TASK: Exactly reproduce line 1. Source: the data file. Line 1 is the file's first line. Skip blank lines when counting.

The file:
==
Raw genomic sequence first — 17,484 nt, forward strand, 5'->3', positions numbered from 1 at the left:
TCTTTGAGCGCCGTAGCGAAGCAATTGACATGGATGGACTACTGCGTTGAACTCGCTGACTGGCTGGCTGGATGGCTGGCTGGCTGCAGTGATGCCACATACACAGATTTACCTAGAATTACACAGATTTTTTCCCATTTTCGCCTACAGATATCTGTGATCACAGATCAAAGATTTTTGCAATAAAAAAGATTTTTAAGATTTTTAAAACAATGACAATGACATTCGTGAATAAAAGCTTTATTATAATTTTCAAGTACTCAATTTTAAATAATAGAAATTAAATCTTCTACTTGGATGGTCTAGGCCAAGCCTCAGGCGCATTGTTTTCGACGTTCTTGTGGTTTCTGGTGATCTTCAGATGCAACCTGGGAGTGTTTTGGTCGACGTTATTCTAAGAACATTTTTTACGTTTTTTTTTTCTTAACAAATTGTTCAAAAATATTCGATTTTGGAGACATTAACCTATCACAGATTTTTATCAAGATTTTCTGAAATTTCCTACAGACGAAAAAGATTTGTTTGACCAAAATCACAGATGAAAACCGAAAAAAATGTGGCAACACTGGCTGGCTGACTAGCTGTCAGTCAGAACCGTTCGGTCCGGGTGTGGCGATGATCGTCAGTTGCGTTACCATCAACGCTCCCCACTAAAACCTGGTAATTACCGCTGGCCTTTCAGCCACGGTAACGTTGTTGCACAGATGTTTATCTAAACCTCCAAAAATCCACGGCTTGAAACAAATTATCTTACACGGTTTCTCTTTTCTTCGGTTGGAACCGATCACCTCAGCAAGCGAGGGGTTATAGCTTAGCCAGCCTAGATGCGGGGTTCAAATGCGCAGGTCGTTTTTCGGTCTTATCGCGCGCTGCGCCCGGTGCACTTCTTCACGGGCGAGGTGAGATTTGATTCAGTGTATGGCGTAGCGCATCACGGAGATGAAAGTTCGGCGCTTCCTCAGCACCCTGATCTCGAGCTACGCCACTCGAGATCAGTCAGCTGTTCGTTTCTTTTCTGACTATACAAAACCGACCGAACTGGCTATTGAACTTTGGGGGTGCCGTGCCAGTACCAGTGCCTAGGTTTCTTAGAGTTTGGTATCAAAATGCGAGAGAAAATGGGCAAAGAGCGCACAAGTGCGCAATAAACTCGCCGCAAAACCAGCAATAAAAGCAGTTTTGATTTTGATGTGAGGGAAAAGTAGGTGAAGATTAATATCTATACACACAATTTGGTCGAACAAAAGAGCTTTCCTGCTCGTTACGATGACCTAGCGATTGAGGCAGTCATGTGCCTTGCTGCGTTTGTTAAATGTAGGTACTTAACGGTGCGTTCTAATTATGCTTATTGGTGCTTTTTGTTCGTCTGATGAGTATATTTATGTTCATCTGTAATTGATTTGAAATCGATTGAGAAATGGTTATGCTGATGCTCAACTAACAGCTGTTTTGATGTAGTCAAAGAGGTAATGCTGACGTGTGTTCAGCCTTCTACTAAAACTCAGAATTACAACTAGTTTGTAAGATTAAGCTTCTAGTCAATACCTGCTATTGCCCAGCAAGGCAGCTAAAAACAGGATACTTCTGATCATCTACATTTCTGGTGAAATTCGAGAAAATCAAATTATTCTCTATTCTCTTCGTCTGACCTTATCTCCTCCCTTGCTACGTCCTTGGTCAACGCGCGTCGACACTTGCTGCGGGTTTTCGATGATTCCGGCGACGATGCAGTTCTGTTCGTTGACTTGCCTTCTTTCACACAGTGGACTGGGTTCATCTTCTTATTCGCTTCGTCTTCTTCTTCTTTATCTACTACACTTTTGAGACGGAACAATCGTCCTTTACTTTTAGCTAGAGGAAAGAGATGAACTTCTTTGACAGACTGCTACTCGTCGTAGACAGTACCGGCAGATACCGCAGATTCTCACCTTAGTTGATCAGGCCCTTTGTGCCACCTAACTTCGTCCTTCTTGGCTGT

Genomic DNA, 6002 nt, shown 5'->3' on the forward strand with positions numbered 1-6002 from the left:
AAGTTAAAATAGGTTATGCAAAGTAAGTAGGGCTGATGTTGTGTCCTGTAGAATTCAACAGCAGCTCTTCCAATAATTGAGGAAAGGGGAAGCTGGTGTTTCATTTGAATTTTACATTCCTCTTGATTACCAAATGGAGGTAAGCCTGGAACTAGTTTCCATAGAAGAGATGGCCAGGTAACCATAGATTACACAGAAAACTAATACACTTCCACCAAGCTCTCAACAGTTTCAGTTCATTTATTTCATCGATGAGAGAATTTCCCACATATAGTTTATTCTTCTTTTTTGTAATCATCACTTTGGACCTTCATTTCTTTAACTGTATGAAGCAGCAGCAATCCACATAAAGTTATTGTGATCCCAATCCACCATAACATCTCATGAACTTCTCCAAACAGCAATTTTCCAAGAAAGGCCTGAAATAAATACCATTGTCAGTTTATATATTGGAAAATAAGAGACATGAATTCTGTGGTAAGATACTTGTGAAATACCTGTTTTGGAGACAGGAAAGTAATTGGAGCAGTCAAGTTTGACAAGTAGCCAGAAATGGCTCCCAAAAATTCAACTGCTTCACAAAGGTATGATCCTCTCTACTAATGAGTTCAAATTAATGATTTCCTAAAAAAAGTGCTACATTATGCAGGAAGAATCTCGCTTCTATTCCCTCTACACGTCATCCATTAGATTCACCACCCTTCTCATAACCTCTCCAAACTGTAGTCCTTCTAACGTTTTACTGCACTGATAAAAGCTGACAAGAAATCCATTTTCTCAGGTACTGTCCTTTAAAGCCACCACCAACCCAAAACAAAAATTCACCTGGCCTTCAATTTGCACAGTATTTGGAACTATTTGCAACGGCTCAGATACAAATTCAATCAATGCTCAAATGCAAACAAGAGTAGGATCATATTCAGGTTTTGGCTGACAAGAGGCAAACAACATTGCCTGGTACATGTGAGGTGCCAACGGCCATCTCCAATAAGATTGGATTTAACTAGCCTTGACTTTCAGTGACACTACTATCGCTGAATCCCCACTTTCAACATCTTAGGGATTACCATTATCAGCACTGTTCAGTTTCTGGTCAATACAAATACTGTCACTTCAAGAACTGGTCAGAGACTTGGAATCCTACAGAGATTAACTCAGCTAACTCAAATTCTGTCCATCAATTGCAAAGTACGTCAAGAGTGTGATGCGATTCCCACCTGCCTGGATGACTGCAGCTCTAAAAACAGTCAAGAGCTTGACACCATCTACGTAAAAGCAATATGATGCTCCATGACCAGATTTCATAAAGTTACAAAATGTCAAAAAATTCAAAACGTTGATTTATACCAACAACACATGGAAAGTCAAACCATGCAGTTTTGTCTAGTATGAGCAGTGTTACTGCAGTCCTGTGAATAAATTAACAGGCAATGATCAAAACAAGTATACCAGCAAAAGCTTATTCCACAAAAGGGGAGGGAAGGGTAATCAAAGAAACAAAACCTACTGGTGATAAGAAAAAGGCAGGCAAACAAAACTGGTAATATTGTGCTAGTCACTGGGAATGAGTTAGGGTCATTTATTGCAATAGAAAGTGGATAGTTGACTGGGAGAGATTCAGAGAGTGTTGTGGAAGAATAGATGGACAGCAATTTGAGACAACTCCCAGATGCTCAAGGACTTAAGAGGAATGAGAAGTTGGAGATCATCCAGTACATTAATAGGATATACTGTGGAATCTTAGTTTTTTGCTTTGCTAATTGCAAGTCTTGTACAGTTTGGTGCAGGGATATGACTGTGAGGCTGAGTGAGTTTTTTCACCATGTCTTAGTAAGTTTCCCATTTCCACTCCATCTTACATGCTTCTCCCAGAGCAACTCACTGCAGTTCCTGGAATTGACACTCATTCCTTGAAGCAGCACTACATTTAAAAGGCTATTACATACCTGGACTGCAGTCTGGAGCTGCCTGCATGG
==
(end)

Raw genomic sequence first — 17,484 nt, forward strand, 5'->3', positions numbered from 1 at the left: